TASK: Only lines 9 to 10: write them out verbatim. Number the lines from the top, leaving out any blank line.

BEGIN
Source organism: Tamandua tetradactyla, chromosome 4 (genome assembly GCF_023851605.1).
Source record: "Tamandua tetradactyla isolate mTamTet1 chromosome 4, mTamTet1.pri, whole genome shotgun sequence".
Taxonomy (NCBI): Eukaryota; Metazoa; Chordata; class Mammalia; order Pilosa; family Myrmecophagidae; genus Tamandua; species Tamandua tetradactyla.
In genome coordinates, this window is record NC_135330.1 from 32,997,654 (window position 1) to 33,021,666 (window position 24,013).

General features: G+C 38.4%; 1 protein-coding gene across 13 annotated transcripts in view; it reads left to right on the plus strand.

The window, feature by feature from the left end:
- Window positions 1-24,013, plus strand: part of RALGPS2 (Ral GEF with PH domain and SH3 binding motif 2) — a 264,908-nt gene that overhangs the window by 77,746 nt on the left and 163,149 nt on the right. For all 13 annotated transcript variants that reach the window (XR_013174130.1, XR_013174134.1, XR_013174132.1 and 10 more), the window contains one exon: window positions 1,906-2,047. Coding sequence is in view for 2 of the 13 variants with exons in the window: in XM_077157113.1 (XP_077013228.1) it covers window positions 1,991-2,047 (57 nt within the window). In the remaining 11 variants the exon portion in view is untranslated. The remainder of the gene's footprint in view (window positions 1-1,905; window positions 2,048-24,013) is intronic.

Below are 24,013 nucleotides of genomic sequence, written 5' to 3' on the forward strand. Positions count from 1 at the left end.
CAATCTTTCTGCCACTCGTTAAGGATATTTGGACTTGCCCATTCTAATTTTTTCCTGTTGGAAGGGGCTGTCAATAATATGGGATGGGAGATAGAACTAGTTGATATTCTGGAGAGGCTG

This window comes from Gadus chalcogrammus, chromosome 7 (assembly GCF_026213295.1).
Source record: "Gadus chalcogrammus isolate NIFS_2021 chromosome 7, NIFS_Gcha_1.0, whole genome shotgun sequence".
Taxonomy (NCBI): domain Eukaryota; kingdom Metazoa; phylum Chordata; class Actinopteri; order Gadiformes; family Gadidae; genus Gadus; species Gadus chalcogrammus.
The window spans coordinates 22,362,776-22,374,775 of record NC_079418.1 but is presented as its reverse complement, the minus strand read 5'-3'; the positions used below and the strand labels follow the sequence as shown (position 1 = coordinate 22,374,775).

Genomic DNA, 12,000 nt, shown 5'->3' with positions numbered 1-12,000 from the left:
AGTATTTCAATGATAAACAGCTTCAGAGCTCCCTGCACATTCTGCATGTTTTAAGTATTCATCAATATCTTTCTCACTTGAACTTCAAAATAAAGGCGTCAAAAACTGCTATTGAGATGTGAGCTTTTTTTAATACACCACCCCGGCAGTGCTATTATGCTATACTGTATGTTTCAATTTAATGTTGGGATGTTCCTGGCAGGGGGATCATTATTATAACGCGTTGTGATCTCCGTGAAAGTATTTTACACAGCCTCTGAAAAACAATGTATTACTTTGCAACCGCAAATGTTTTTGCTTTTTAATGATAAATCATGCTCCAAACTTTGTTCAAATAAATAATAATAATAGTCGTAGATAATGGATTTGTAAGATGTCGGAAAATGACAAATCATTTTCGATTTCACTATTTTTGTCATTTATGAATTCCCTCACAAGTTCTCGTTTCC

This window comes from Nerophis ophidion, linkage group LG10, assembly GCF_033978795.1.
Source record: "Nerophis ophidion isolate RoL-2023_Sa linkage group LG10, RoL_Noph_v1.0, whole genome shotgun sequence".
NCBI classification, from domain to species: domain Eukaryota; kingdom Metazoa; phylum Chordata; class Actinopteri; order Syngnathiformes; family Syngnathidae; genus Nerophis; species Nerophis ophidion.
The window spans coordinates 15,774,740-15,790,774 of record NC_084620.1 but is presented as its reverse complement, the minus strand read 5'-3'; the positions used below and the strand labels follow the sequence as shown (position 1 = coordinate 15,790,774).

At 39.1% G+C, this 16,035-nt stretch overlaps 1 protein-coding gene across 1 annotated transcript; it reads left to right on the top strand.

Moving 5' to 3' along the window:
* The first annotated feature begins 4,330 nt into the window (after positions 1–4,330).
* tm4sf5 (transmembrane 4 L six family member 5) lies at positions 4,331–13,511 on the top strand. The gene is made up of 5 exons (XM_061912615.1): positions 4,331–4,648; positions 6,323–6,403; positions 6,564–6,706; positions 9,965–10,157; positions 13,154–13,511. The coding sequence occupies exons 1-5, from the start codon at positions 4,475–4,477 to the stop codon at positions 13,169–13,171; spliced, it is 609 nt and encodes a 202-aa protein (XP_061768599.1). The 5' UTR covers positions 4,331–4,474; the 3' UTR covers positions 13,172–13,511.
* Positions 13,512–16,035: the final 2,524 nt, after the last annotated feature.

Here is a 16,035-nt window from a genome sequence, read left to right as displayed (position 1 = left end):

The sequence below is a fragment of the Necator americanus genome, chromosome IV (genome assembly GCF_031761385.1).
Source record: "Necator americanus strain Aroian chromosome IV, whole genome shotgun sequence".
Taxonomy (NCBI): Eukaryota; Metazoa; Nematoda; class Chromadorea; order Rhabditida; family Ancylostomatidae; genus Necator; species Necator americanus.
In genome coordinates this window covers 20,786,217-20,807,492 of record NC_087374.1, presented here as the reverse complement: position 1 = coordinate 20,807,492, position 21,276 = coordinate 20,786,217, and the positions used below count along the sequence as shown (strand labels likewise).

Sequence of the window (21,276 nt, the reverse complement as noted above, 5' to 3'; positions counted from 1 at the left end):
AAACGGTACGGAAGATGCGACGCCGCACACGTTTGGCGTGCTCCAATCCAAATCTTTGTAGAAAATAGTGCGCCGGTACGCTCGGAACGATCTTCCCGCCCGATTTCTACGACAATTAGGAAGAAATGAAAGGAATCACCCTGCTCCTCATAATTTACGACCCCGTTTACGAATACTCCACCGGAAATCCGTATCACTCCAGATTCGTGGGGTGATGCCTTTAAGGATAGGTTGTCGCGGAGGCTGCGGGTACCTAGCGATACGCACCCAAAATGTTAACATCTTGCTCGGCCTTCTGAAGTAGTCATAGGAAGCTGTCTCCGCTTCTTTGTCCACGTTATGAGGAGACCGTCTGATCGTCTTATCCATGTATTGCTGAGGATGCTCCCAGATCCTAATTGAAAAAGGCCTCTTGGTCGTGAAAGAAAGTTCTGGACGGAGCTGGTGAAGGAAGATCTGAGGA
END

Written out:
CAATCTTTCTGCCACTCGTTAAGGATATTTGGACTTGCCCATTCTAATTTTTTCCTGTTGGAAGGGGCTGTCAATAATATGGGATGGGAGATAGAACTAGTTGATATTCTGGAGAGGCTG

This window comes from Gadus chalcogrammus, chromosome 7 (assembly GCF_026213295.1).